Controlling My Story With Scalp Cooling
I was diagnosed with stage II, hormone receptor-positive breast cancer in June 2018. I was 29 years old. The life I’d imagined had drastically and permanently changed overnight. Reactively, I put my metaphoric boxing gloves on and decided to fight back with every part of me. I did this in many ways, but the most physically obvious is that, despite going through a chemotherapy regimen with a 100 percent chance of hair loss, I am not bald. In fact, now a year out from my final infusion, my hair is the longest and thickest it has been in years.
One of my initial looming thoughts during my transition to cancer patient was, “Will I lose my hair?” I assumed the answer was a resounding “yes.” To my amazement, I was wrong. Through a simple Google search, my mom discovered that hair preservation during chemotherapy is possible through a method called “scalp cooling.”
This option was not presented, or even mentioned, by any of the doctors or nurses on my team. Most had never heard of it. When I asked about scalp cooling, my oncologist discouraged me from moving forward with it, saying it was “too painful” and it “would not work.” He said the only patient he knew who had tried it was a model, so she must have really needed her hair. The insinuation that a woman going through cancer treatment who wants to keep her hair is doing so simply for vanity only gave me more encouragement to prove my doctor wrong. I had already lost my breasts. I was preparing to possibly lose my fertility. I was grieving these losses while also learning how to surrender to the growing list of changes that were out of my control. Why would I not at least try to retain my sense of self at a time when there was very little?
Scalp cooling, also commonly known as cold cap therapy, prevents hair loss during chemotherapy by cooling the hair follicles during infusions using cooled headpieces. I had four caps that were chilled to approximately 35 degrees below zero using dry ice. For each infusion I spent 10 hours wearing these cold caps. I started an hour before my infusion start time, wore a cap through my entire infusion, and kept wearing for 4 hours after my infusion concluded. During this time, I had to change the cap every 25 minutes for a colder one from the cooler to keep my follicles at the correct freezing temperature. Imagine a full day of the worst brain freeze you’ve ever had without the satisfaction of the ice cream.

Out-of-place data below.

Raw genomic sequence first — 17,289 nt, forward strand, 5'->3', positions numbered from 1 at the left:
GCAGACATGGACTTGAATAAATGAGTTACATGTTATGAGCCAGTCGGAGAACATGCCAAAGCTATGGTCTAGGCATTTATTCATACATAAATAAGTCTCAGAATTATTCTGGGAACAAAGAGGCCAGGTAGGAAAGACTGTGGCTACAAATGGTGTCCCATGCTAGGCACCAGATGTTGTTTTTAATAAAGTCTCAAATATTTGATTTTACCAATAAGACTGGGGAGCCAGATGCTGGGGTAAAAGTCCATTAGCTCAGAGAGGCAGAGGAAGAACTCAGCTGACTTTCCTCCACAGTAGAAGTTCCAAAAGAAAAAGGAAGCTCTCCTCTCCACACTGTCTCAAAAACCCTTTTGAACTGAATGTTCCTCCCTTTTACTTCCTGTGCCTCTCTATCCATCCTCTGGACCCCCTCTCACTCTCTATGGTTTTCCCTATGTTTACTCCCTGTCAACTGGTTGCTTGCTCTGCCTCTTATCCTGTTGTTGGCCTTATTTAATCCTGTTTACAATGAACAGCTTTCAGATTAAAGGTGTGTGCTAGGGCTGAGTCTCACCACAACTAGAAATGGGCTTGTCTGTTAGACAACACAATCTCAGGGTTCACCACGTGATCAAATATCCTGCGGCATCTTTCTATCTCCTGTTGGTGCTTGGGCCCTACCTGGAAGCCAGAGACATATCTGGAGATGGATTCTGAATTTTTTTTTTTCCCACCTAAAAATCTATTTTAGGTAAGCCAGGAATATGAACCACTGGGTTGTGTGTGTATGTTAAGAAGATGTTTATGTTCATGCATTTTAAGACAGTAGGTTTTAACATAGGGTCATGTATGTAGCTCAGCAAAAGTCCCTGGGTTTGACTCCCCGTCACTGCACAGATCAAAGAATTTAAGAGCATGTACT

The process was a lot of work, particularly for my family, who helped me unfailingly during each infusion. I would arrive each treatment looking like I was wearing a giant blueberry on my head. Meanwhile, my family arrived ready for our chemotherapy tailgate pulling a large cooler of dry ice and snacks to keep us going. I quickly, and proudly, became known as the “cold cap girl,” as I was the only patient using them in my treatment center.
Each family member had a vital role. My husband monitored the temperature of the caps and kept them rotating in the dry ice. My mom and mother-in-law barely had time to sit down before they had to remove a cap from my frozen head and replace it with a colder one, strapping it to me as tightly as I could tolerate. My dad would massage the caps in the cooler as they became harder throughout the day from being on ice, in order for them to be shaped and fitted onto my head correctly. The goal: Don’t let your hair follicles get warm, thus preventing the chemo drugs from roaring their poisonous heads on your delicate strands.